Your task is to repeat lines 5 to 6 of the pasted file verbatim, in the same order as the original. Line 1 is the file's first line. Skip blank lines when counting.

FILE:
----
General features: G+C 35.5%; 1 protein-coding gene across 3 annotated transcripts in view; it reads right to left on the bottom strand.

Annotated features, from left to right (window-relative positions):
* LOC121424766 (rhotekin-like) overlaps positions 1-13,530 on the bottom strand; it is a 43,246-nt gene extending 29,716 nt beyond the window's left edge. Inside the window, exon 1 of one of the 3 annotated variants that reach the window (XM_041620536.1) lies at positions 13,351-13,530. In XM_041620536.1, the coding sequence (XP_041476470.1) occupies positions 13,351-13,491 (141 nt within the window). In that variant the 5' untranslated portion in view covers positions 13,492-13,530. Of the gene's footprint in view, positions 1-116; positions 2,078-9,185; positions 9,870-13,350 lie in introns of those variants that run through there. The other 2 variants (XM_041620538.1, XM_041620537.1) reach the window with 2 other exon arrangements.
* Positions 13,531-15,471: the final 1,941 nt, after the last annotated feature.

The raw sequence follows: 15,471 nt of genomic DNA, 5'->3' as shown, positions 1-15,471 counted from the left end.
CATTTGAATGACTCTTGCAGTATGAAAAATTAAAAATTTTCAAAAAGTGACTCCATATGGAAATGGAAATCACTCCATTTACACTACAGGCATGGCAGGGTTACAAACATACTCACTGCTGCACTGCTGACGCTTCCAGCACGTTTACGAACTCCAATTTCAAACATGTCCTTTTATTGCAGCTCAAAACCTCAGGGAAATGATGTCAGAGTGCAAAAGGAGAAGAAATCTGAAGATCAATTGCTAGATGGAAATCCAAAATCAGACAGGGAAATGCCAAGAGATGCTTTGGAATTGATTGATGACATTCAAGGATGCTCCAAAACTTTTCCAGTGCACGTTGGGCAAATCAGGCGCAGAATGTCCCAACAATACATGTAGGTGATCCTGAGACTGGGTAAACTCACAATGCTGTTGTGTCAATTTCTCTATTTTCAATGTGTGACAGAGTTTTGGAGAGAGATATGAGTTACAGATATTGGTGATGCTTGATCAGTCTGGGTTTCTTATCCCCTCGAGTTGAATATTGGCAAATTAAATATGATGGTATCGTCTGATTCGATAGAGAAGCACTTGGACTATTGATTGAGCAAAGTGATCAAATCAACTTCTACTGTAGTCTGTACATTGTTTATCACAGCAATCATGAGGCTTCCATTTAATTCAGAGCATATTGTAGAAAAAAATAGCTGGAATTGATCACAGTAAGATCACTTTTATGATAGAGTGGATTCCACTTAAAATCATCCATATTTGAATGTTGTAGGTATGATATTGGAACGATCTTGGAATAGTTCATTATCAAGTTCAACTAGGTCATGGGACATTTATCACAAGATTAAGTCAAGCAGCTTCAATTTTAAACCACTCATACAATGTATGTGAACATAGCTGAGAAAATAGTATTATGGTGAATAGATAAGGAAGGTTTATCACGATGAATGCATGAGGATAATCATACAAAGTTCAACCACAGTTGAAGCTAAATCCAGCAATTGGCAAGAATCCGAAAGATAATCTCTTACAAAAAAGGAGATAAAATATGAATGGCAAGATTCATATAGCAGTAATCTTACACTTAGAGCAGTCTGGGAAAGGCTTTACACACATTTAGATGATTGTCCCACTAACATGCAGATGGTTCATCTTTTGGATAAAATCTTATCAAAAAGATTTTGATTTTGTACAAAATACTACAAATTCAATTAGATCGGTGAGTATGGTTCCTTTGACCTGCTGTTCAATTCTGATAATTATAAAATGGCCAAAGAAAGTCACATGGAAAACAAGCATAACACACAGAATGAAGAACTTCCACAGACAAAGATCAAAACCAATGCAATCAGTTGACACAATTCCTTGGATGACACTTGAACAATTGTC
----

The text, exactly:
The raw sequence follows: 15,471 nt of genomic DNA, 5'->3' as shown, positions 1-15,471 counted from the left end.
CATTTGAATGACTCTTGCAGTATGAAAAATTAAAAATTTTCAAAAAGTGACTCCATATGGAAATGGAAATCACTCCATTTACACTACAGGCATGGCAGGGTTACAAACATACTCACTGCTGCACTGCTGACGCTTCCAGCACGTTTACGAACTCCAATTTCAAACATGTCCTTTTATTGCAGCTCAAAACCTCAGGGAAATGATGTCAGAGTGCAAAAGGAGAAGAAATCTGAAGATCAATTGCTAGATGGAAATCCAAAATCAGACAGGGAAATGCCAAGAGATGCTTTGGAATTGATTGATGACATTCAAGGATGCTCCAAAACTTTTCCAGTGCACGTTGGGCAAATCAGGCGCAGAATGTCCCAACAATACATGTAGGTGATCCTGAGACTGGGTAAACTCACAATGCTGTTGTGTCAATTTCTCTATTTTCAATGTGTGACAGAGTTTTGGAGAGAGATATGAGTTACAGATATTGGTGATGCTTGATCAGTCTGGGTTTCTTATCCCCTCGAGTTGAATATTGGCAAATTAAATATGATGGTATCGTCTGATTCGATAGAGAAGCACTTGGACTATTGATTGAGCAAAGTGATCAAATCAACTTCTACTGTAGTCTGTACATTGTTTATCACAGCAATCATGAGGCTTCCATTTAATTCAGAGCATATTGTAGAAAAAAATAGCTGGAATTGATCACAGTAAGATCACTTTTATGATAGAGTGGATTCCACTTAAAATCATCCATATTTGAATGTTGTAGGTATGATATTGGAACGATCTTGGAATAGTTCATTATCAAGTTCAACTAGGTCATGGGACATTTATCACAAGATTAAGTCAAGCAGCTTCAATTTTAAACCACTCATACAATGTATGTGAACATAGCTGAGAAAATAGTATTATGGTGAATAGATAAGGAAGGTTTATCACGATGAATGCATGAGGATAATCATACAAAGTTCAACCACAGTTGAAGCTAAATCCAGCAATTGGCAAGAATCCGAAAGATAATCTCTTACAAAAAAGGAGATAAAATATGAATGGCAAGATTCATATAGCAGTAATCTTACACTTAGAGCAGTCTGGGAAAGGCTTTACACACATTTAGATGATTGTCCCACTAACATGCAGATGGTTCATCTTTTGGATAAAATCTTATCAAAAAGATTTTGATTTTGTACAAAATACTACAAATTCAATTAGATCGGTGAGTATGGTTCCTTTGACCTGCTGTTCAATTCTGATAATTATAAAATGGCCAAAGAAAGTCACATGGAAAACAAGCATAACACACAGAATGAAGAACTTCCACAGACAAAGATCAAAACCAATGCAATCAGTTGACACAATTCCTTGGATGACACTTGAACAATTGTC